Health and Fitness Information for Mature Adults

February 1, 2008              

Table of Contents

  • Maximizing Your Chair-Seated Workout (Introduction to special issue)
  • Focusing on the Upper Body (An expert shares exercises that work!)
  • The Neck (Improving flexibility)
  • The Shoulders (Making sure they're thoroughly warmed up)
  • The Upper Back (Strengthening exercise)
  • The Spine (Stabilizing activity)
  • The Pectorals (Stretch exercise)
  • The Biceps (Resistance exercise)
  • The Triceps (Extension)
  • SFA's Secure On-line Order Center is Now Open (Industry news)

Maximizing Your Chair-Seated Workout

Today Experience!
begins a two-part description of very smart chair-seated exercise routines, with upper body training featured in this issue and lower body work coming up in the next issue.

Our guest author is SFA National Advisory Board member Mary Ann Wilson, R.N., a long-time friend of the American Senior Fitness Association and the host of public television's popular "
Sit and Be Fit" workout series. Although her article is geared toward fitness professionals, it also contains good advice for lay-readers and gentle exercises that can be performed at home. It is reprinted by permission of the Senior Fitness Bulletin.

Focusing on the Upper Body

As a fitness instructor, I am often asked to include exercises in my workouts that focus on specific parts of the body. Normally I design exercise routines that balance out the entire body by stretching tight muscles and strengthening weak ones. A full-body workout can:

  • maintain mobility,
  • improve flexibility and strength,
  • correct muscle imbalances,
  • improve range of motion, and
  • improve stability.

However, concentrating on specific parts of the body can also be useful. Here are some gentle exercises for the upper body. Before you begin any upper body workout, always remember to have your participants correct their posture. A spine that is in proper alignment will help eliminate unnecessary neck and back pain, improve breathing capacity, and improve functioning of all the organs, including those of the digestive system.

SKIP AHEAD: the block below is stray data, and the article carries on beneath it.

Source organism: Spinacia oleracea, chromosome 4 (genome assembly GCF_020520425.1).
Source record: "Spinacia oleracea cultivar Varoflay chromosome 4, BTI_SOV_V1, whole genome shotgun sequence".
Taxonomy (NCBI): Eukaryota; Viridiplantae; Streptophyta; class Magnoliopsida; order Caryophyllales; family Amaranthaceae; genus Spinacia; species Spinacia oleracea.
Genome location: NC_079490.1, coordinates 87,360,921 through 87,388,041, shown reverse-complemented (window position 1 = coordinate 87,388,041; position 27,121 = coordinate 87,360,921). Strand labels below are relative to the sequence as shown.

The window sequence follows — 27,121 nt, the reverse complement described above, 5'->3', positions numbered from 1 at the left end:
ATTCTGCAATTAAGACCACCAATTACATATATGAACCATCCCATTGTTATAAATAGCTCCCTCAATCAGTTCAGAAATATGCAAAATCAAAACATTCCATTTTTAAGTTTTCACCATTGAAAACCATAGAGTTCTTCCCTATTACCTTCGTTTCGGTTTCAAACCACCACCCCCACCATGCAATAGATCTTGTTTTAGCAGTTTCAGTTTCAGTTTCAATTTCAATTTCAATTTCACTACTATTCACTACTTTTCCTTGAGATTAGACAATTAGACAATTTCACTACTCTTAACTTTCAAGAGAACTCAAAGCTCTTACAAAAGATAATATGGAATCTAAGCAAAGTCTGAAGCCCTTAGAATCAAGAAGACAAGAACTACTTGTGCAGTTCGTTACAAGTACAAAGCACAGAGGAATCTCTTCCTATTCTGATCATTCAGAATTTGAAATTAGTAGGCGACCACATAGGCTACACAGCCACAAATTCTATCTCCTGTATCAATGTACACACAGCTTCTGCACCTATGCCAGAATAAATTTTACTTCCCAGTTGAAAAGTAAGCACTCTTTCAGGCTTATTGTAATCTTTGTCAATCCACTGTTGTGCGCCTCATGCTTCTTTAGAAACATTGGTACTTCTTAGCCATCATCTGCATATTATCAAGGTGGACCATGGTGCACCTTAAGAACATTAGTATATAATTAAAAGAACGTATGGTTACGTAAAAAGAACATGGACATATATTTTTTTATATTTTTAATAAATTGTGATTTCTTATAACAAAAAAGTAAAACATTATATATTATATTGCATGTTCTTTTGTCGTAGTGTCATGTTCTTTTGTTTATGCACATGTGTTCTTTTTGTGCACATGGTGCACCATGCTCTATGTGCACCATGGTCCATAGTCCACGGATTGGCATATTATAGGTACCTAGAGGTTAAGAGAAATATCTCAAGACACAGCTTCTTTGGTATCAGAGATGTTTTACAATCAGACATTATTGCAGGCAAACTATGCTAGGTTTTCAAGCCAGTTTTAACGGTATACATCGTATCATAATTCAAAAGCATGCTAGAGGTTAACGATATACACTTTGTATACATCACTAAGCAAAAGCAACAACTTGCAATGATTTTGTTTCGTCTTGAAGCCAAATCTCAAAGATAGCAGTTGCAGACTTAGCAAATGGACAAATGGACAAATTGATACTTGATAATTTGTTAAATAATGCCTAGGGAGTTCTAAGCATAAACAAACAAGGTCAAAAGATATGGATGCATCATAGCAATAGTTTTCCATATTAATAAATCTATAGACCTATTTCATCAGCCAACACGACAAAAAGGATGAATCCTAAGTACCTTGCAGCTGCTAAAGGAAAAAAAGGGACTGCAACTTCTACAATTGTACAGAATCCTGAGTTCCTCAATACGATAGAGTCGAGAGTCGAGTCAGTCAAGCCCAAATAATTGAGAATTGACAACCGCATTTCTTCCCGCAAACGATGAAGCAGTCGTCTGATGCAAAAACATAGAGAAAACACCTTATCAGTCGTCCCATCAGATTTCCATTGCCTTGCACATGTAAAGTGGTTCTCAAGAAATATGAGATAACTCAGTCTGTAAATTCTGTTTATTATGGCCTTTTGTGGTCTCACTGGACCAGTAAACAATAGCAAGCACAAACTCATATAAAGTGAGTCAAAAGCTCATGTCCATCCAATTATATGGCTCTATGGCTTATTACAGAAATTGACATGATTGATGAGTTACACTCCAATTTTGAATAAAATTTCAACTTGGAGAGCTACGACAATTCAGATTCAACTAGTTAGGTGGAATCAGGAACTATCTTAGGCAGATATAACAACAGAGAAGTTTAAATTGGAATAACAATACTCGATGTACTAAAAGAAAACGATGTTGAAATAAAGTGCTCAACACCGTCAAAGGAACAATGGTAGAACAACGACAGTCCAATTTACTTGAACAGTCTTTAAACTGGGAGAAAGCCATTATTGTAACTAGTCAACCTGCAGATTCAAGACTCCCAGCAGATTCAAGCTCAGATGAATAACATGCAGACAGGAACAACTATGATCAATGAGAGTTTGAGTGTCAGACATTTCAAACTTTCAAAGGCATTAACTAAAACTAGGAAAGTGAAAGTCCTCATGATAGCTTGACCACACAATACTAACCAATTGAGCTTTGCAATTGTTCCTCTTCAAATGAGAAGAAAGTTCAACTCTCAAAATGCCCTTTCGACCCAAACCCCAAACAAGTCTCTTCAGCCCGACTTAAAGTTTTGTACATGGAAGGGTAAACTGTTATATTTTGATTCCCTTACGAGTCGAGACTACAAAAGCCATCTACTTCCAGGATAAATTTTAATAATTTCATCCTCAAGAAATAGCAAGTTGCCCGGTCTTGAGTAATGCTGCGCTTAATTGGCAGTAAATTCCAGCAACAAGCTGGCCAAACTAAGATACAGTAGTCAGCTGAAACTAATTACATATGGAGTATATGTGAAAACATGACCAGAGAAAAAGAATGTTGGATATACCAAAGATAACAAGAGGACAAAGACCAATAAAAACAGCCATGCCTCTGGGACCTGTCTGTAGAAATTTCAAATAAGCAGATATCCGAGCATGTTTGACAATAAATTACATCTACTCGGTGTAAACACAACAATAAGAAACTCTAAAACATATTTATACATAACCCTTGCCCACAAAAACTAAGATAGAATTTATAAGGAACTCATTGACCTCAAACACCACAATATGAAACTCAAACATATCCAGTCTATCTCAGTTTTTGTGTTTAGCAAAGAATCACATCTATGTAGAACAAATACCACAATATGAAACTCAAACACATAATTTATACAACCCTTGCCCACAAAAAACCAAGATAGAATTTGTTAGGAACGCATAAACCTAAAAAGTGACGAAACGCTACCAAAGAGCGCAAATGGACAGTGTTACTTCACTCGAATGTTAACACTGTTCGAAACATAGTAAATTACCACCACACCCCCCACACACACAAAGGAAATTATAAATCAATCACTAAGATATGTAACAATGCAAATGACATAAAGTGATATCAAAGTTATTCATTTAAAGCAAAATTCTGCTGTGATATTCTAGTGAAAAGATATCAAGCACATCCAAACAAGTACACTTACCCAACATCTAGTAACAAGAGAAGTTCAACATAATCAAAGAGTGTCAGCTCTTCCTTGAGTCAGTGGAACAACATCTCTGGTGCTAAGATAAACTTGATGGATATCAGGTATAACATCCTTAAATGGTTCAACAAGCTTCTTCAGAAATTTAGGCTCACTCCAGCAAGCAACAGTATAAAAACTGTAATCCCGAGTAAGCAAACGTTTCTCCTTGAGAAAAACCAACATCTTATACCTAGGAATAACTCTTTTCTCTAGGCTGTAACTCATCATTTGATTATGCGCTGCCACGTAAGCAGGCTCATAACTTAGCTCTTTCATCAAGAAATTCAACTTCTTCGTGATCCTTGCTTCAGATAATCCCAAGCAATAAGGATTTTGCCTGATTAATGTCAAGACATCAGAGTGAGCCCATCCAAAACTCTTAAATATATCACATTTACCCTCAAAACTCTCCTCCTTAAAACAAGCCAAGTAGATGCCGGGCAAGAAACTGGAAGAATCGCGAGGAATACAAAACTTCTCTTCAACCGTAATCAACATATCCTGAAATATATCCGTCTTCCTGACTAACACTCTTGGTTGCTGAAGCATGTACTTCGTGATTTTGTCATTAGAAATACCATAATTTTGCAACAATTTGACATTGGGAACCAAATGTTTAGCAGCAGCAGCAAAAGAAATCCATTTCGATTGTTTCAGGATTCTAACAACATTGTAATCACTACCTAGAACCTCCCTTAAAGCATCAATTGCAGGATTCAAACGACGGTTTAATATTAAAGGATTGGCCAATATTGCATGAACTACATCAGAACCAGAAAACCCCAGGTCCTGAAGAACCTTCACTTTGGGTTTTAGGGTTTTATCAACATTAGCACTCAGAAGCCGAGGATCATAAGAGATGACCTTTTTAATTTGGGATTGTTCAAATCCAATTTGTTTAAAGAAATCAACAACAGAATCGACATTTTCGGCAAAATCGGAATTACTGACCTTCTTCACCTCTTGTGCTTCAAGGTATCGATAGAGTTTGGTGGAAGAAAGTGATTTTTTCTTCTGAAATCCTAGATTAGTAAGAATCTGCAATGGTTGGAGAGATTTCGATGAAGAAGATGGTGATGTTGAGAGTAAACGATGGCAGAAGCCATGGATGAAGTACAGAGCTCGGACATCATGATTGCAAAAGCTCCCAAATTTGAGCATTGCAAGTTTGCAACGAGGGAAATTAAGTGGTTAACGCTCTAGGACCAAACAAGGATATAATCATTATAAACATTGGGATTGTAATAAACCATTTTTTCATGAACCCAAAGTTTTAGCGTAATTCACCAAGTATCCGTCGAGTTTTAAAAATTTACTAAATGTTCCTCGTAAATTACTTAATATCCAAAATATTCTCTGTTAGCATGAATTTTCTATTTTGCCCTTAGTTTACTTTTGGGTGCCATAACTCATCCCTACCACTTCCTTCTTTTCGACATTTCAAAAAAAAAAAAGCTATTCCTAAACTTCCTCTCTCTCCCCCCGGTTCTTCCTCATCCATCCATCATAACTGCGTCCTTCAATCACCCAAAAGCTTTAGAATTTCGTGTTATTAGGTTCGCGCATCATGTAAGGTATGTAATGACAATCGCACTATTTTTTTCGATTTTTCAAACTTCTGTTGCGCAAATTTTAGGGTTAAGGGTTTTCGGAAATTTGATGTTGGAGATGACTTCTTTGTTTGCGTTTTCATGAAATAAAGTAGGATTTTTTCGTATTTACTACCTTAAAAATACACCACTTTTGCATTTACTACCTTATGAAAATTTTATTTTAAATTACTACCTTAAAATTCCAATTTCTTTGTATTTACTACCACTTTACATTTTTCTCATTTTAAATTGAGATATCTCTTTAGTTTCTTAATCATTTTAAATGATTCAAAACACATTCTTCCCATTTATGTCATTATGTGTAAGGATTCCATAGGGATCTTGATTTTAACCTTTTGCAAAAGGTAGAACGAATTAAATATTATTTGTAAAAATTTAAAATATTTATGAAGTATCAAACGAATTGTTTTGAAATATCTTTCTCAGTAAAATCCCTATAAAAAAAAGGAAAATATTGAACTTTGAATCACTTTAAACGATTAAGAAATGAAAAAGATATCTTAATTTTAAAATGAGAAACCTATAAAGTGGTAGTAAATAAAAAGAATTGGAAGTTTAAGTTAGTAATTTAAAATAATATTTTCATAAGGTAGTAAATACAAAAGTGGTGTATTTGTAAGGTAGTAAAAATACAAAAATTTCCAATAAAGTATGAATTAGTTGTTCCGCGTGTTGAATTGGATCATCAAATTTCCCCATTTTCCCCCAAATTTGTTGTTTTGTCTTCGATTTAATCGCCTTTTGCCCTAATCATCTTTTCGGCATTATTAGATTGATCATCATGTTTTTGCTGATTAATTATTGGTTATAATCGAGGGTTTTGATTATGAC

The Neck

All movements involving the neck should be performed slowly and in a very gentle manner.

  1. Look slowly over your shoulder, right then left.
  2. Again look slowly over your shoulder, right then left. But this time also look back with your eyes as far as you can see.
  3. Drop right ear toward right shoulder. Circle head forward to center of chest, and then return it to the position above the right shoulder.
  4. Bring head back up to starting position (centered over shoulders).
  5. Drop left ear toward left shoulder. Circle head forward to center of chest, and then return it to the position above the left shoulder.
  6. Bring head back up to starting position, then ever so slightly extend the neck to look up at the ceiling with your eyes. Do not hyperextend (over-stretch) the neck.

The Shoulders

  1. Let right arm dangle down toward floor. Totally relax the arm and allow it to move in a circular pattern clockwise, then counter-clockwise. The movement should be coming from the shoulder joint. This simple movement warms up the rotator cuff muscles and is always a good way to begin any shoulder work.
  2. Sit up tall and touch right hand to left shoulder. Straightening your elbow, move right hand up to the right side toward the ceiling. (Picture the hand as an airplane taking off from your shoulder to the sky.) Follow the hand with your eyes. Then bring it down to the right side of chair (fingertips pointing to floor) and look down at the hand. Perform exercise twice, then repeat using left hand.
  3. Touch right shoulder with right hand (fingertips pointing behind you). Place left hand under right elbow. In this position: gently lift right elbow up to the highest point of comfort, then lower it down again; make a big circle with elbow by pointing the elbow forward, up, out to the right side, down, then back toward the front again.
  4. Repeat exercise #3 using the left arm.
  5. Allow right arm to dangle downward at right side of chair. Rotate palm forward and back 2 times. Repeat using left arm.

The Upper Back

  1. Reach up toward ceiling with both arms. Pull elbows back. Squeeze shoulder blades together.
  2. Reach both arms forward at shoulder level (palms down). Pull elbows back. Squeeze shoulder blades together.
  3. Reach both arms forward at waist level (palms up). Pull elbows back. Squeeze shoulder blades together.

The Spine

  1. Reach up toward ceiling with right arm.
  2. Then, leaving the right arm up, reach down toward floor with left arm.